The National Rifle Association (NRA), the most powerful US gun lobby, has started its annual meeting in the state of Texas, amid the backdrop of a national debate over gun control after December's mass shooting at an elementary school in Newtown, Connecticut.
Attended by more than 70,000 members from around the country, the meeting running from Friday to Sunday in Houston, will be the group's most scrutinised convention, following several recent gun attacks that have brought attention to US gun policies.
It also comes just two weeks after the group's major victory over President Barack Obama in defeating a US Senate vote over a major gun control bill, to expand background checks for gun buyers.
That theme carried throughout the day and reached a crescendo in fiery speeches from state and national conservative leaders, including former Alaska Governor Sarah Palin.
"Second Amendment rights are personal to me," said Palin, a vice presidential nominee in 2008.
"This fight is about what kind of people we are... but what keeps me optimistic, keeps us reloading in this fight... is the faces I see here today," she said.
Andrew Arulanandam, a spokesman for the NRA, said the meeting is "an opening battle in what will be a multi-year war," against gun control proposals. "We're definitely not resting on our laurels."
Polls show more than 80 percent of Americans support expanded background checks, but the proposal to extend background checks for sales made online and at gun shows fell six votes shy on April 17 of the 60 votes needed to clear a procedural hurdle in the Senate.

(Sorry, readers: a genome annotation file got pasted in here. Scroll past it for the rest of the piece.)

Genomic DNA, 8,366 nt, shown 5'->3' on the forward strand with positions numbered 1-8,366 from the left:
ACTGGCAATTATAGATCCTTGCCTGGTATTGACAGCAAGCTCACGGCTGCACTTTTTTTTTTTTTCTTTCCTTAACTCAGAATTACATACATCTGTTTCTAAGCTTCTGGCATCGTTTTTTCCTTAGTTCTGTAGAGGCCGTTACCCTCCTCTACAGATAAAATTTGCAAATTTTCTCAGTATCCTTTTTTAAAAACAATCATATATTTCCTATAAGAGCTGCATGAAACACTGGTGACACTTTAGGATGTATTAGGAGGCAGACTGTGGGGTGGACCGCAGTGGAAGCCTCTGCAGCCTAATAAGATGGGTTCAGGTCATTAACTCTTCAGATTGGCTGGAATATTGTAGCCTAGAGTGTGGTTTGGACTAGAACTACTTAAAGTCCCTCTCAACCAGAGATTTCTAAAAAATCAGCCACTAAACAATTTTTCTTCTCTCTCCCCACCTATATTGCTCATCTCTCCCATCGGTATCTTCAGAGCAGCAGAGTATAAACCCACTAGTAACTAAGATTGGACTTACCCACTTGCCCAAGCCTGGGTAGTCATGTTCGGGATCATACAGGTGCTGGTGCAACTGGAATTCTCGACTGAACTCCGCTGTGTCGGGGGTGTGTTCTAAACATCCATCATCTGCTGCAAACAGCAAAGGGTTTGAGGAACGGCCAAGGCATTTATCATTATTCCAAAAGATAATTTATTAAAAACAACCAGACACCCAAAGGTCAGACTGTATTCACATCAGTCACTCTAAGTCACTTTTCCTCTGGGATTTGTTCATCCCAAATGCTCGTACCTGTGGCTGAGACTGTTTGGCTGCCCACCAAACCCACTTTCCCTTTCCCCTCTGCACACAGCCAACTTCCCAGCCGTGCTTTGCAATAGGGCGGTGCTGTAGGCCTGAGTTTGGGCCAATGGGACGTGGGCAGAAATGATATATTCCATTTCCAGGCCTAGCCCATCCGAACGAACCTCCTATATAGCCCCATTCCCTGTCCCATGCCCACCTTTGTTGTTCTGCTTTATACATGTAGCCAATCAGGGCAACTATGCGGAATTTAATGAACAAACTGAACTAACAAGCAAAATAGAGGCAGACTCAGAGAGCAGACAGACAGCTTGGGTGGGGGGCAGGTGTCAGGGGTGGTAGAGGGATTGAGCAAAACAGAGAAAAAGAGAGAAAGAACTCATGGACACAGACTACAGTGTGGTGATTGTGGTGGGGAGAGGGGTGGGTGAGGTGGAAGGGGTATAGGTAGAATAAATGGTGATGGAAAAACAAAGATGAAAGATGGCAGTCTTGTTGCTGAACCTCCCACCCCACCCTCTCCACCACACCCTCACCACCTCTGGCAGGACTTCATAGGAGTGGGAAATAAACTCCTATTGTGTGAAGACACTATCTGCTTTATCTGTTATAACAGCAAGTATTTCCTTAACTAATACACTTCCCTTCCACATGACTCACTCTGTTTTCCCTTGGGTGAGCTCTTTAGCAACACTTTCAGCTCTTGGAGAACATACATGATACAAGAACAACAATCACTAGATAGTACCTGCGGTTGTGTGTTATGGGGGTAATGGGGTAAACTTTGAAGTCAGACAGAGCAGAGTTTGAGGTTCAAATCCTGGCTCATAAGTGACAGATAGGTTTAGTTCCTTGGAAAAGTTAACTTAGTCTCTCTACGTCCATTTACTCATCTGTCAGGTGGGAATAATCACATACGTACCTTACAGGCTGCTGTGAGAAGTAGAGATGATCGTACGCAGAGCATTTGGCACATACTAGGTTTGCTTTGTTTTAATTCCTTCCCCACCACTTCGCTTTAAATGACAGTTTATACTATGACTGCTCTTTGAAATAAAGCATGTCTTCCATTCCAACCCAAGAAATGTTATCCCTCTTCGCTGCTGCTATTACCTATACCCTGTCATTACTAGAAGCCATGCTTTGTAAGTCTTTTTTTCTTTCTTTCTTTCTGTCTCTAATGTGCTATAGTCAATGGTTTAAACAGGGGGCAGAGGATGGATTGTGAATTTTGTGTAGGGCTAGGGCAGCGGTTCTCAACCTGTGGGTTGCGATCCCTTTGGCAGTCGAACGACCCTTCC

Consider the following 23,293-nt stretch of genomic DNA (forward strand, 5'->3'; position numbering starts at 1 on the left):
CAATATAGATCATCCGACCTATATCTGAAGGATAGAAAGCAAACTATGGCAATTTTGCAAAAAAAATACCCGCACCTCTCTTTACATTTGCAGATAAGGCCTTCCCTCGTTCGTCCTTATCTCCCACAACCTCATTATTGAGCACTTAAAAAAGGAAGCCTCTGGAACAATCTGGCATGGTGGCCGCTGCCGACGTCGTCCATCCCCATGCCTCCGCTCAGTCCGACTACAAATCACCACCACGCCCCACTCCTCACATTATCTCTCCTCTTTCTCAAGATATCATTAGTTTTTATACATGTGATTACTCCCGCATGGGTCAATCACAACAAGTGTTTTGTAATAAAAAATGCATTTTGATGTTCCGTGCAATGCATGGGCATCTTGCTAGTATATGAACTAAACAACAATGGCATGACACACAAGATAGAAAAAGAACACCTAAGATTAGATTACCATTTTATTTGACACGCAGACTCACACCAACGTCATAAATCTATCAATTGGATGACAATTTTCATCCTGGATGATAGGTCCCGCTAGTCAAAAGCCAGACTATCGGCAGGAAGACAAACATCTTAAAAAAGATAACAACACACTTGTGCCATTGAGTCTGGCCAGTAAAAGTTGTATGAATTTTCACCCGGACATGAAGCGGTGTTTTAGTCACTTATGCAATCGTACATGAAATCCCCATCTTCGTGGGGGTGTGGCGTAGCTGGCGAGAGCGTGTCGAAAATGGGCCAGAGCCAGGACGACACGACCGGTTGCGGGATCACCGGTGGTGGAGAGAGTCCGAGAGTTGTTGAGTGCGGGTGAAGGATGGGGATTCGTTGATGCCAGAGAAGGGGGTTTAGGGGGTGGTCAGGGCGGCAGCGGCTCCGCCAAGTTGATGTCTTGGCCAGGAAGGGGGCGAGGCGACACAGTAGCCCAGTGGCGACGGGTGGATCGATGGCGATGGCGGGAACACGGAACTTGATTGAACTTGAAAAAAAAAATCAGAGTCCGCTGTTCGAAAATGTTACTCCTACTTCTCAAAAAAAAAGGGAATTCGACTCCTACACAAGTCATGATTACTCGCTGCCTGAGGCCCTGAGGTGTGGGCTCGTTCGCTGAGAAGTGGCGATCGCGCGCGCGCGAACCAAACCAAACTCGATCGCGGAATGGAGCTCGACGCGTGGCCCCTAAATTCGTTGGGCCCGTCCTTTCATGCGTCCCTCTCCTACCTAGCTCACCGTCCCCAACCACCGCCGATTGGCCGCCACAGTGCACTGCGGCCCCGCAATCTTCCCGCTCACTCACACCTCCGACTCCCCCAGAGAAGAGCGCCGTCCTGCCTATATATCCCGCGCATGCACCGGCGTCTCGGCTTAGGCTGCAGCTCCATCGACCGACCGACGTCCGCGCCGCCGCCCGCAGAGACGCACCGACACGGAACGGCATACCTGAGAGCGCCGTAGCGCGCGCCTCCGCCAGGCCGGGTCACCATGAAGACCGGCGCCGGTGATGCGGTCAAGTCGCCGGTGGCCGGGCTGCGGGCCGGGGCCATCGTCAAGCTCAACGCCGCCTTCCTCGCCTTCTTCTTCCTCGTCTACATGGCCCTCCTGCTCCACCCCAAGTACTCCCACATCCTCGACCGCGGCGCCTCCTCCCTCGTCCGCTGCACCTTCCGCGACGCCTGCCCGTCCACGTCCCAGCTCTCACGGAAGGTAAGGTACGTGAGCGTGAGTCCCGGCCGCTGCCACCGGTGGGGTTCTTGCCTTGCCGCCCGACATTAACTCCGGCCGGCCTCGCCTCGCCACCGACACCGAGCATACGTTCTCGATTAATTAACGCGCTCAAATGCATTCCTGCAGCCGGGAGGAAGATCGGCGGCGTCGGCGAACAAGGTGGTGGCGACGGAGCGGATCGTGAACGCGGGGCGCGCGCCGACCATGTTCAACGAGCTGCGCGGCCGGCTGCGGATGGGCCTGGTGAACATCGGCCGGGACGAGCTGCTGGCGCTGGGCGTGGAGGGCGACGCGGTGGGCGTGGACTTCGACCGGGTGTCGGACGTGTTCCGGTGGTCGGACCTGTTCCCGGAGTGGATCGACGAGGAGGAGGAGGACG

The proposal, which supporters have vowed to revive, is a key part of Obama's gun-control effort sparked by the school shooting massacre in Newtown, Connecticut.
The vote was a sign of the influence of the gun rights lobby, particularly the NRA, which spent $18.6m in the 2012 campaign cycle, according to the Sunlight Foundation. The NRA has more than four million members.
Well-funded lobby group
Al Jazeera's Rob Reynolds, reporting from Houston, said the group was well-funded and well-supported and could have considerable political influence.
Texas Governor Rick Perry burst onto stage after a video showing him shooting a gun.
"Someone clearly impaired, filled with hate, commits a horrific crime," he said. "In the wake of these tragedies, you can almost set your watch by how long it takes for people who hate guns, hate gun owners to begin another campaign to add a new set of federal gun laws on the books."
Such laws do nothing except make it more difficult for law-abiding Americans to own guns, said Perry, who ran for president in 2012.
Speaking at the same conference, John Bolton, a former US ambassador to the UN, referenced the recent bomb attacks in Boston and the attack on the US embassy in Libya.
"There were a lot of Americans in Boston wishing that they had a firearm to assist them," he said.
James Porter, currently the organisation's first vice president, is also set to take over the top job on Monday.
The conference is being billed by its supporters as a celebration of the Second Amendment to the US Constitution setting out the right to bear arms.